We found walking around in downtown Lima and Miraflores really safe, and we were not even hassled by beggars or other, but crossing roads, even at pedestrian crossings is quite a challenge. Do not assume they will stop, and be prepared to sprint, gold medal style, to avoid being hit by either the newest Ford F-150, or any run down, delapidated bus. Crazy traffic. We saw also three major protest-processions, and lots of riot police, but nothing troublesome happened. A safe place during daylight for sure, and one with very beautiful, old, colonial buildings. Worth the trip!
My family and I arrived at the Jorge Chavez airport and took a taxi by the main highway outside it (Perhaps mistake #1). I was sitting by the left side window and decided to text my bf to let him know I had arrived safely (mistake #2). From time to time I noticed the driver texting but I didn't think much of it. A motorcycle came out of nowhere and although it almost hit us, it stayed behind for some time. Suddenly the car slowed down, a man ran up to my window, smashed it and grabbed my messenger bag which had been on my lap (mistake #3).
After some struggle we managed to pull it back and the thief gave up and ran off. The taxi driver, however, did not move even though we had a green light and there were no cars in front of behind. He just kept looking at his rear-view mirror. Needless we made him drive and told him to drop us off at the nearest hotel.
So, follow common sense, which I did not. Taxi drivers can be involved in these types of situations, as they probably tip off criminals, and split the money from the stolen goods. BE ALERT!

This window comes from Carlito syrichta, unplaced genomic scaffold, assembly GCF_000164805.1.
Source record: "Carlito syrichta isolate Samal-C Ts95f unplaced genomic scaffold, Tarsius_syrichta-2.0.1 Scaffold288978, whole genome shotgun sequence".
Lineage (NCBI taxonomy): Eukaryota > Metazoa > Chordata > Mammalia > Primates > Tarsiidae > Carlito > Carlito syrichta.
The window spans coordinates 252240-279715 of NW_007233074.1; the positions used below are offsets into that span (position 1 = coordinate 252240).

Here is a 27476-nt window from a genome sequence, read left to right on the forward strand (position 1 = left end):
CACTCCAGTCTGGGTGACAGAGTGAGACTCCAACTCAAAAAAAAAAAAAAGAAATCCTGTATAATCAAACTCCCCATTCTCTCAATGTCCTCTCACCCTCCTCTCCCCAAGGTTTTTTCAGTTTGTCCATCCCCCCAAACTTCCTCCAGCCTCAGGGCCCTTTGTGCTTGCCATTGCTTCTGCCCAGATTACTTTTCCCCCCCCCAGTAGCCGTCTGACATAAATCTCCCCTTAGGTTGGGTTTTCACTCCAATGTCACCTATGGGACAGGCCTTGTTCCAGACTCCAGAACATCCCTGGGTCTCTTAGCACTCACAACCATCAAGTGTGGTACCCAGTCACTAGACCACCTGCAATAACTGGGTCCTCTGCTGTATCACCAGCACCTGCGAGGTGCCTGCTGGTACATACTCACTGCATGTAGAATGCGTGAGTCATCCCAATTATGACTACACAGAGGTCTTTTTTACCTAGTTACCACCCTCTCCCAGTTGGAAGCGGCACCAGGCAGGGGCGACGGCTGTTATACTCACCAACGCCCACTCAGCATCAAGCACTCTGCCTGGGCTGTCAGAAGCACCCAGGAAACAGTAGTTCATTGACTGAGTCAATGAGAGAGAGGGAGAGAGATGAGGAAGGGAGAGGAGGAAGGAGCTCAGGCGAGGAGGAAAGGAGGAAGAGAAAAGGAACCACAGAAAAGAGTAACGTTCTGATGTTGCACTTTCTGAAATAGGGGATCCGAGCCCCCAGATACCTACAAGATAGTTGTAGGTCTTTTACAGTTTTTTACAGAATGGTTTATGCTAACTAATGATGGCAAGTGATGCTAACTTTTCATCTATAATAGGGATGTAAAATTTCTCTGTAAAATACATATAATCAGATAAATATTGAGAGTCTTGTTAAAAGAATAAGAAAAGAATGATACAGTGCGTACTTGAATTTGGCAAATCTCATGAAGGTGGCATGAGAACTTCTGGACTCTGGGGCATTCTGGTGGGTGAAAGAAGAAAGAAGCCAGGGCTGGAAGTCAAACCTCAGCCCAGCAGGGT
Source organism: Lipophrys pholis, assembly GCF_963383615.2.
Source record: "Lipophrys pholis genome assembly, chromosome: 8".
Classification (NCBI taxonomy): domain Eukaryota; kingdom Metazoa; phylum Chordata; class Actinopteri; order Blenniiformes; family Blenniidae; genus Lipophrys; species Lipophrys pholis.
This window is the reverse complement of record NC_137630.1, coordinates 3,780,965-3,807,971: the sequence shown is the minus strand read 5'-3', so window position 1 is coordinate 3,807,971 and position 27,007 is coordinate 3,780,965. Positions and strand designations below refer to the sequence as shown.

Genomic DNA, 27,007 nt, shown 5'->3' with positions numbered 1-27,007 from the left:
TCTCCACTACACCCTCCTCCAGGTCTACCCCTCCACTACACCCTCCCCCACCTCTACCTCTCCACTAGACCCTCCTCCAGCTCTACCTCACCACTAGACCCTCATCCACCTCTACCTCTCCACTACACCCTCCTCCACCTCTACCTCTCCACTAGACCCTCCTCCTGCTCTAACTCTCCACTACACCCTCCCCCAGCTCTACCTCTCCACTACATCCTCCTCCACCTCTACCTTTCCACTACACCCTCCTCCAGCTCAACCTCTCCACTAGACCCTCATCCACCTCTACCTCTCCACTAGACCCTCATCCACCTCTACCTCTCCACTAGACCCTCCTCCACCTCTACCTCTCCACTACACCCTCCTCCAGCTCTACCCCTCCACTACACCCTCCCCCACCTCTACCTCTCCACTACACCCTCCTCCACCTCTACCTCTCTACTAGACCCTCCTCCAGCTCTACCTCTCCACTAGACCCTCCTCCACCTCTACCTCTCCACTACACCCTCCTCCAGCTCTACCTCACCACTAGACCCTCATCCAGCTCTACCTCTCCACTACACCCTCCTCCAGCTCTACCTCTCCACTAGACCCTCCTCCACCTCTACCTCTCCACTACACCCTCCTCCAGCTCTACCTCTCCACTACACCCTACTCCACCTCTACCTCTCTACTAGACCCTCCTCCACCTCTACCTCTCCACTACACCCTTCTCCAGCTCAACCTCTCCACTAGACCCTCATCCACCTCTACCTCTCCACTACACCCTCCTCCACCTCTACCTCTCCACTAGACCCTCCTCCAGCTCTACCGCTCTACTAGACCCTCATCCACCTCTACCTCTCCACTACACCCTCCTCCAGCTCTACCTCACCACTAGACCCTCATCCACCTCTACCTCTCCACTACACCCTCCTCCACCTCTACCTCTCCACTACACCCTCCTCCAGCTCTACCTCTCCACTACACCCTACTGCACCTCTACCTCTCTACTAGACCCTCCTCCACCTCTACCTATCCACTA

The Foreign Affairs Office and International Trade Office of Canada is a site I visit when entering a country. There recent advice on Lima is something I wish potential travelers to review. It was last updated October 28, 2011. The following is pulled verbatim from their post.
"Violent crimes such as carjacking, assault, and armed robbery are frequent. Canadians arriving at Lima's Jorge Chavez International Airport should use a secure taxi service to go into the city, and should exercise particular caution en route to their hotel. You may find further information on registered taxi companies on the Lima Airport Partners Website. Attacks and robberies on vehicles occur regularly along the route from the airport, and even upon a taxi's arrival at the hotel."
As with other cities in South America it is best to speak in Spanish. If you speak in English and do not have a specific price in mind the fare can be as much as triple what a local might be charged. Be firm and willing to negotiate a price starting at what half the driver offers. While some drivers were flail their arms in the area and say "Es imposible," most will come back with a second offer.
In Lima you can imagine a higher number of crimes just thinking in the size of the city and the obviously also existing poorness of a big number of citizens.
Nevertheless I´ve never had problems with it although I´ve been walking through the streets of centro de Lima at 3 o´clock in the morning.
In general I would say, take always care of pickpockets, especially in Lima centrum and also at the beaches in the south of Lima (like "el Silencio", "Pulpos" etc)
I would NOT go to see the Nasca lines. If you do, read the report about the flying companies before you go. There has recently been another air disaster going over there. One of many.... You can go, but you might not come back ....
Of course, I do not mean to condemn all the women of Peru. They are not all bad. However, some are there with an agenda to take advantage of the foreigners.